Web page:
Motivation Keeping the next generation on track

Keeping the next generation on track

29
0
SHARE

For Matthew Crehan, running has always been a way of life. As a son of runners, Crehan’s mother competed at the 1988 Seoul Olympics and his father was also a running coach, in his own training, he was inspired by Steve Prefontaine’s story. In The Art of Running, Crehan, brings the story of Prefontaine (a middle and long distance American runner who competed int he 1972 Olympics and held American records in multiple track events but died suddenly in a car accident in 1975) to life through comic book illustrations. We spoke with the Crehan, for his inspiration and why he’s so passionate about telling Prefontaine’s story to a new generation of athletes.

iRun: How did the idea for a graphic novel, that’s really a stunning tribute to Steve Prefontaine, come to life?

MC: I have always been a fan of comic books, but it’s my wife who has the creative background. But after sitting in on her comic book writing group, I was inspired to write the first ten pages of this book, With this group of comic book fans, not athletes embraced the book in such a positive way, I searched out an artist. From the start, I wanted this book to be one that would not only intrigue athletics fans, but also appeal to comic fans.

Each chapter cover to have a different artist to work on it, and give it a different feel from the rest of the art work. I also wanted to include some extras such as early sketches and such to give a feel of how the book came alive.

page 40

iRun: Why do you feel that the next generation needs to know about him?

MC: I have been to the tracks and trained and competed and when I spoke with some of the younger athletes, they didn’t know who Steve Prefonatine was. While it could be said that’s because I’m in the UK, some didn’t know who Seb Coe, Steve Ovett, or even Paul Radcliffe was which is sad because they are all inspiring and amazing athletes. Although I know Pre’s story has been told before a number of times in different ways, I wanted to retell it to a whole new generation in new medium that has grown in popularity over the past number of year.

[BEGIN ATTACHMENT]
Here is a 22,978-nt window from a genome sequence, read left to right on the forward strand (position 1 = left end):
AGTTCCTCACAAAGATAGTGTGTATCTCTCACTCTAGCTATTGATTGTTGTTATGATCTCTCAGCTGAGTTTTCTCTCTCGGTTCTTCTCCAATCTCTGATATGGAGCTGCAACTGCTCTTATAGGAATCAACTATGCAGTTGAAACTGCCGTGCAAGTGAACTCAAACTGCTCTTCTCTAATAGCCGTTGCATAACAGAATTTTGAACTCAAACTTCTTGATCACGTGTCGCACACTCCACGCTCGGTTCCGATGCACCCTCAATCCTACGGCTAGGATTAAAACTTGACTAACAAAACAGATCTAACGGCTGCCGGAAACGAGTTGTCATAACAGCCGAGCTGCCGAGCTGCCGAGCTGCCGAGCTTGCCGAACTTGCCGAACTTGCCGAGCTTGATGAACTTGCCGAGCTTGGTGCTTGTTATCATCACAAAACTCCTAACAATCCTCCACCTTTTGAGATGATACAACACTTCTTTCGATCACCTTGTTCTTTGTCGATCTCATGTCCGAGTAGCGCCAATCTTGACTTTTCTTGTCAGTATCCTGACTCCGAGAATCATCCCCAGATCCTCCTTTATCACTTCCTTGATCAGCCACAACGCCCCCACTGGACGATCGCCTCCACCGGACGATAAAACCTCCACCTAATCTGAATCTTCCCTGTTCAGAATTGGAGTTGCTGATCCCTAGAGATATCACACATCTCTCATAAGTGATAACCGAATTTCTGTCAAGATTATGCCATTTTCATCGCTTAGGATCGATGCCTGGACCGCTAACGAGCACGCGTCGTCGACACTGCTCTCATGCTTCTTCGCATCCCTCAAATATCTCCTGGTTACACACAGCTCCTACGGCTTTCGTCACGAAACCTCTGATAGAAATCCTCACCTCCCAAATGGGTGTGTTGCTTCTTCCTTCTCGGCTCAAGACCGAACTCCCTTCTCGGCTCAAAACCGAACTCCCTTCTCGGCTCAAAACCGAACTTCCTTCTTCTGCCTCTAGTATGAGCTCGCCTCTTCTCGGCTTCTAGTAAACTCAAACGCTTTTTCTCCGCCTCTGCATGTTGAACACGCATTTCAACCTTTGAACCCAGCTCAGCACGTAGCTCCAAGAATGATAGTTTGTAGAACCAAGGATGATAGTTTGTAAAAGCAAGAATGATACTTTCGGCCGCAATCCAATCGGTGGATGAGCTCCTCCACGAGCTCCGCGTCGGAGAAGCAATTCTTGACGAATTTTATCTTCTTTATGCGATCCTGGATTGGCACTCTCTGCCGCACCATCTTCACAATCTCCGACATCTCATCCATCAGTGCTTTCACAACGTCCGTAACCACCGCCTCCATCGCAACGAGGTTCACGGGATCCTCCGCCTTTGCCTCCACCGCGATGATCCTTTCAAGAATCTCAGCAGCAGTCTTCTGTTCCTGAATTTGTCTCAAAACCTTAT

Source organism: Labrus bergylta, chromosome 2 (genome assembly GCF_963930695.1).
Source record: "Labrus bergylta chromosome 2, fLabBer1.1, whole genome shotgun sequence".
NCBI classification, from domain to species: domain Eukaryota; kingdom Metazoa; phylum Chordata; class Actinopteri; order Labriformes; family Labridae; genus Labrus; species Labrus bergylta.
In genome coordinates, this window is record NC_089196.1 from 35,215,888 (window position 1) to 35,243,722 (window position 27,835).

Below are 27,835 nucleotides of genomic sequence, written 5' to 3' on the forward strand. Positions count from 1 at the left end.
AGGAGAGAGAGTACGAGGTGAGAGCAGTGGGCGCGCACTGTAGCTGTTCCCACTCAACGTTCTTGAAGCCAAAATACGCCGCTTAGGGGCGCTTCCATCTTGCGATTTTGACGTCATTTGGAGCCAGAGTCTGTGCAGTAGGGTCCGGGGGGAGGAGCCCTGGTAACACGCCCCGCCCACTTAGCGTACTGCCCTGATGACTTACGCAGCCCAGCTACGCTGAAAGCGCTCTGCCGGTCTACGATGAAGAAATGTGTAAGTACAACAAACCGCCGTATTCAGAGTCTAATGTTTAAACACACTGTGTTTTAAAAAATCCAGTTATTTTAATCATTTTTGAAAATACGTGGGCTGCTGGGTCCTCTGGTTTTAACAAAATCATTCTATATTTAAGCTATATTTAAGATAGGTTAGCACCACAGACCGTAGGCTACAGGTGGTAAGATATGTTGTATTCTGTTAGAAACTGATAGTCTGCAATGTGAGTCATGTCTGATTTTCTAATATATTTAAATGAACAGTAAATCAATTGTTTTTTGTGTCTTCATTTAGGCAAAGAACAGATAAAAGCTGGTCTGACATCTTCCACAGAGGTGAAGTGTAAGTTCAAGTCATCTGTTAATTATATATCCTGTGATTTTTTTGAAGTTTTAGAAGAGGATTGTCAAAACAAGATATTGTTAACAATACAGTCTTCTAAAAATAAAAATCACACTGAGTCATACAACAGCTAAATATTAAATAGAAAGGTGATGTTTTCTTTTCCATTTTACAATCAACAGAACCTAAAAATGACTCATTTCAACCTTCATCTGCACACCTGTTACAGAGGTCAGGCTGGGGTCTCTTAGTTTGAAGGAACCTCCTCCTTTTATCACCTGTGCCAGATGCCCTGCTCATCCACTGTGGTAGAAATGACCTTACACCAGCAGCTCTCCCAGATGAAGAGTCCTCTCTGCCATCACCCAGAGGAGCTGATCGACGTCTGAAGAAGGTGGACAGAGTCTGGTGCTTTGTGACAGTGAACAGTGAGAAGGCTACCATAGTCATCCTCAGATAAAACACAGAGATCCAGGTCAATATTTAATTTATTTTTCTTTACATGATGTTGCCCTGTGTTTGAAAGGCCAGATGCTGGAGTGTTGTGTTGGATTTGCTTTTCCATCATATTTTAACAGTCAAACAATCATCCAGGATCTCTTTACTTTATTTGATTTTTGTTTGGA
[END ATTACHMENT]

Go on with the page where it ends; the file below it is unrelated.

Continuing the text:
iRun: What is the main message your want readers to come away with?

MC: Feeling as inspired as I did when I first discovered Pre’s story. And to look at running. not only as a sport but also a work of art: to race and train with reason and purpose and to enjoy it all.

iRun: Where have you found your greatest learning in your running journey?

MC: For me the main take away from running is that life is like a race. But it’s not a race to see who can cross the finish line first but a race to take the greatest route. And in running as in life, sometimes you’re competing well and other times your injured and annoyed. It’s ins those dark times and the good times that follow that make both life and running all the more worth while.

page 78-79